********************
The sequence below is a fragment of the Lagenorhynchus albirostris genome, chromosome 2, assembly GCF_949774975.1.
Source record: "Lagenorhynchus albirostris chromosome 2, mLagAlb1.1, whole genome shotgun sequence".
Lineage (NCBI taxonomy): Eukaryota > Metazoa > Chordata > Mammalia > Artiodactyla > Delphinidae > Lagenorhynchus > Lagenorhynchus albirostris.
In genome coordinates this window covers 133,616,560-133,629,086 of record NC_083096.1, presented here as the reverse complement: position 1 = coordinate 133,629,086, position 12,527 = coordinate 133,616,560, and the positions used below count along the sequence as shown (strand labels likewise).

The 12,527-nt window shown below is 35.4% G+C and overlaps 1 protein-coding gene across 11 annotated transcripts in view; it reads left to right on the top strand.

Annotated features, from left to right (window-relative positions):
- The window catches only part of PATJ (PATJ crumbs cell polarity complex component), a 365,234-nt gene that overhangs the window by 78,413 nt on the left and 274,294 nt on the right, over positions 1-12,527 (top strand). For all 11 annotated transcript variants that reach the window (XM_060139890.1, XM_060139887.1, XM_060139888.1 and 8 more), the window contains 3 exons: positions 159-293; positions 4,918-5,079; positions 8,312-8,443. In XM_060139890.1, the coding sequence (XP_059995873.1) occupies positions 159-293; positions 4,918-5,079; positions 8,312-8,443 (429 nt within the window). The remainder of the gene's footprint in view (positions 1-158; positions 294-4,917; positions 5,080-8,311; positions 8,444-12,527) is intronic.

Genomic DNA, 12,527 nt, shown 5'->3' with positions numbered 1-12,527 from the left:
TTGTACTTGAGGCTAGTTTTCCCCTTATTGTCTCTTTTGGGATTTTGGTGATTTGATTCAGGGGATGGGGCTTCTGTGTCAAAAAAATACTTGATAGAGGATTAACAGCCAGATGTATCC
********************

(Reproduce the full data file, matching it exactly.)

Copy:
The sequence below is a fragment of the Lagenorhynchus albirostris genome, chromosome 2, assembly GCF_949774975.1.
Source record: "Lagenorhynchus albirostris chromosome 2, mLagAlb1.1, whole genome shotgun sequence".
Lineage (NCBI taxonomy): Eukaryota > Metazoa > Chordata > Mammalia > Artiodactyla > Delphinidae > Lagenorhynchus > Lagenorhynchus albirostris.
In genome coordinates this window covers 133,616,560-133,629,086 of record NC_083096.1, presented here as the reverse complement: position 1 = coordinate 133,629,086, position 12,527 = coordinate 133,616,560, and the positions used below count along the sequence as shown (strand labels likewise).

The 12,527-nt window shown below is 35.4% G+C and overlaps 1 protein-coding gene across 11 annotated transcripts in view; it reads left to right on the top strand.

Annotated features, from left to right (window-relative positions):
- The window catches only part of PATJ (PATJ crumbs cell polarity complex component), a 365,234-nt gene that overhangs the window by 78,413 nt on the left and 274,294 nt on the right, over positions 1-12,527 (top strand). For all 11 annotated transcript variants that reach the window (XM_060139890.1, XM_060139887.1, XM_060139888.1 and 8 more), the window contains 3 exons: positions 159-293; positions 4,918-5,079; positions 8,312-8,443. In XM_060139890.1, the coding sequence (XP_059995873.1) occupies positions 159-293; positions 4,918-5,079; positions 8,312-8,443 (429 nt within the window). The remainder of the gene's footprint in view (positions 1-158; positions 294-4,917; positions 5,080-8,311; positions 8,444-12,527) is intronic.

Genomic DNA, 12,527 nt, shown 5'->3' with positions numbered 1-12,527 from the left:
TTGTACTTGAGGCTAGTTTTCCCCTTATTGTCTCTTTTGGGATTTTGGTGATTTGATTCAGGGGATGGGGCTTCTGTGTCAAAAAAATACTTGATAGAGGATTAACAGCCAGATGTATCC